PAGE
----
Sunday, December 13, 2015


Clinton-hater turned pro-Clinton operative David Brock says he's not devoting much thought to Marco Rubio, and Matt Yglesias is puzzled:
... according to Politico's Annie Karnie [Brock] said something really weird on Friday about Marco Rubio.
Brock said he doesn't dismiss what he characterized as an outside chance that Donald Trump could win his party’s nomination -- "You never discount a demagogue" -- but said he is not prepared to pour resources into planning for the rise of Sen. Marco Rubio.

"I just don’t see it," he said of the young Florida senator. "He has some critical weaknesses, his absenteeism, weird listlessness on the campaign trail, all the mess with his personal finances -- there’s a lot. He hasn’t been vetted."

"I think Cruz will end up as the nominee," Brock added, "and I think Trump will support him and have a big platform. We’ll be hearing from him at the convention and on the campaign trail."
(Emphasis added by Yglesias.)

Brock isn't the only person in Hillaryland who thinks Cruz will win -- Hillary's campaign chairman, John Podesta, also thinks it'll be Cruz.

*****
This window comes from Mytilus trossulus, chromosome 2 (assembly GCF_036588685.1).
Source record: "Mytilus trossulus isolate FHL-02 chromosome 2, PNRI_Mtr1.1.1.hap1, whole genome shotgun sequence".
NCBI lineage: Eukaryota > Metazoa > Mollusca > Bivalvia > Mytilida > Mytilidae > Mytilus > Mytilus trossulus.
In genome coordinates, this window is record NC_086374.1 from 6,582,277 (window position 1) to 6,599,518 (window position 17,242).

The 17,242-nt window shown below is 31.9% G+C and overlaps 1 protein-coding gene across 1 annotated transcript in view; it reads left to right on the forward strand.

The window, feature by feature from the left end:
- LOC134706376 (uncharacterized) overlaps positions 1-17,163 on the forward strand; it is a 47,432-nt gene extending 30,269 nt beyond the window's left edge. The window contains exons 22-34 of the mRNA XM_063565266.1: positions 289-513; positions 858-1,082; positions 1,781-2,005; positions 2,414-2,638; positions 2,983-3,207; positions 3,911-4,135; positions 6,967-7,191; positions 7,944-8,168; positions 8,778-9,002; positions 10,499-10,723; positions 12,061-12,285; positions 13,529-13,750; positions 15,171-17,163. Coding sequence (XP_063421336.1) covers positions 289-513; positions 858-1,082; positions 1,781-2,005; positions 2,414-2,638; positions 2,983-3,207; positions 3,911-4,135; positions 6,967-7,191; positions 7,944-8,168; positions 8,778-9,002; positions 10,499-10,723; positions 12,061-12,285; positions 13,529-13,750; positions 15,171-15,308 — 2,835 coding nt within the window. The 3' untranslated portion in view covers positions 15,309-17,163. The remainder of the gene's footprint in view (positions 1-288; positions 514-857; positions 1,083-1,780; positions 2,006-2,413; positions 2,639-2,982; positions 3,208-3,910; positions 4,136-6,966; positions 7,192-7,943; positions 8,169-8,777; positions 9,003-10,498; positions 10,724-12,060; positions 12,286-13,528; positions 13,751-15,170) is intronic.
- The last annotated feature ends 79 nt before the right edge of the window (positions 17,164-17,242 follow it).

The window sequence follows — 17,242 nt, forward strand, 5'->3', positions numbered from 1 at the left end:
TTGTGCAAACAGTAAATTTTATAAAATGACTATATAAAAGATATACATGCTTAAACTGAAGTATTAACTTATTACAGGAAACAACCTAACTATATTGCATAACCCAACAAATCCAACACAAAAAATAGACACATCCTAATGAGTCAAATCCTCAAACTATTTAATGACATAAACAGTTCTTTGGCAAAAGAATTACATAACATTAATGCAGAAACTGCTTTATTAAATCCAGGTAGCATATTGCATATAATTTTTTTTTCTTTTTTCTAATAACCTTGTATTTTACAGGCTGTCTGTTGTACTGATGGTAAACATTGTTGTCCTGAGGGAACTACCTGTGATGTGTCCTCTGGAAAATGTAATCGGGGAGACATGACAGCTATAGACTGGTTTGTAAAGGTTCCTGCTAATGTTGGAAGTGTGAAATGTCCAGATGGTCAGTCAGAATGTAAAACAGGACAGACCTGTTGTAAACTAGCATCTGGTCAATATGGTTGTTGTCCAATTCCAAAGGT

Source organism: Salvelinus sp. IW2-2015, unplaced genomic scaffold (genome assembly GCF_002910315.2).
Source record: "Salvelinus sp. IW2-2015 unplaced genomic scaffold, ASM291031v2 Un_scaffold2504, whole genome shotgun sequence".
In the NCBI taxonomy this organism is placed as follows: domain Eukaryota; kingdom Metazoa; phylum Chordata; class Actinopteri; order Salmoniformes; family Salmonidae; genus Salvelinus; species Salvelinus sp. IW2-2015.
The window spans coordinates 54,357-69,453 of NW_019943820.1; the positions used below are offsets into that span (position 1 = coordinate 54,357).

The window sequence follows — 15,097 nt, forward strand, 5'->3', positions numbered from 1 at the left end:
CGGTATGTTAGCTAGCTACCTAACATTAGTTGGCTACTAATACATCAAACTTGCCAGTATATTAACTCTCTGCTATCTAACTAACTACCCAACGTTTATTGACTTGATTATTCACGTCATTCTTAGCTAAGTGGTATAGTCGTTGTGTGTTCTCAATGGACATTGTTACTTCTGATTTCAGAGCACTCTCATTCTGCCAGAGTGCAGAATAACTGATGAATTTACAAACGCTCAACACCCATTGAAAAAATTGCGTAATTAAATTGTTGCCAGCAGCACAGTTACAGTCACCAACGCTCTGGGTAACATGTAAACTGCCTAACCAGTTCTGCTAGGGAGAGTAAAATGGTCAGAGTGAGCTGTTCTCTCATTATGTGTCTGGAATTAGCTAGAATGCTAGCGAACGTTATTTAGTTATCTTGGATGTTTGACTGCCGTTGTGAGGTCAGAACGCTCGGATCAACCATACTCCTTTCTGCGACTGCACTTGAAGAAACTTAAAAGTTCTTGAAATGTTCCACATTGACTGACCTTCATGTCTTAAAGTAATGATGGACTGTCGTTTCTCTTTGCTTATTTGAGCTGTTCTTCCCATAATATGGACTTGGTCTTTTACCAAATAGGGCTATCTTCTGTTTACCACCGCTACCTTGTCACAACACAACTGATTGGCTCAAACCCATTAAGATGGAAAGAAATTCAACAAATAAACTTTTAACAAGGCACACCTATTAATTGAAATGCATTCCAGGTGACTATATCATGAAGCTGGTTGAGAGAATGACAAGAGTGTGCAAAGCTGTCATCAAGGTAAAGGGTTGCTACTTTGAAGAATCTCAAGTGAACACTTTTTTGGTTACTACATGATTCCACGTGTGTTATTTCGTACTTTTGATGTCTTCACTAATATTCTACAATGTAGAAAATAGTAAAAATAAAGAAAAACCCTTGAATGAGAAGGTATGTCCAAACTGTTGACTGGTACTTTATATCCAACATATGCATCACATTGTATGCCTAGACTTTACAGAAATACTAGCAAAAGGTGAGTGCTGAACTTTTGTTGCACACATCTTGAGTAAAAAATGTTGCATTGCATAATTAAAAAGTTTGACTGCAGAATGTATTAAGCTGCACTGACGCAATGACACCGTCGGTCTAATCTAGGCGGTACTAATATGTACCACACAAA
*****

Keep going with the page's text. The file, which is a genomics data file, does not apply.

Clinton campaign chairman John Podesta handicapped the GOP race for 90 Democratic donors assembled at a private fundraising event in Berkeley, California, on Thursday night, according to a Clinton backer who was in the room, telling the crowd that he viewed Cruz as the likeliest nominee, followed by Trump, and then Marco Rubio.
Are these guys trying to downplay Rubio strength because they don't want him to be able to go to Republican voters and say, "I'm the one Hillary Clinton fears"? Maybe. Or maybe -- as Yglesias's Vox colleague Andrew Prokop argues -- Rubio is running a terrible campaign:
There's something odd about Marco Rubio's presidential campaign: He hasn't been doing all that much, er, campaigning in the early states.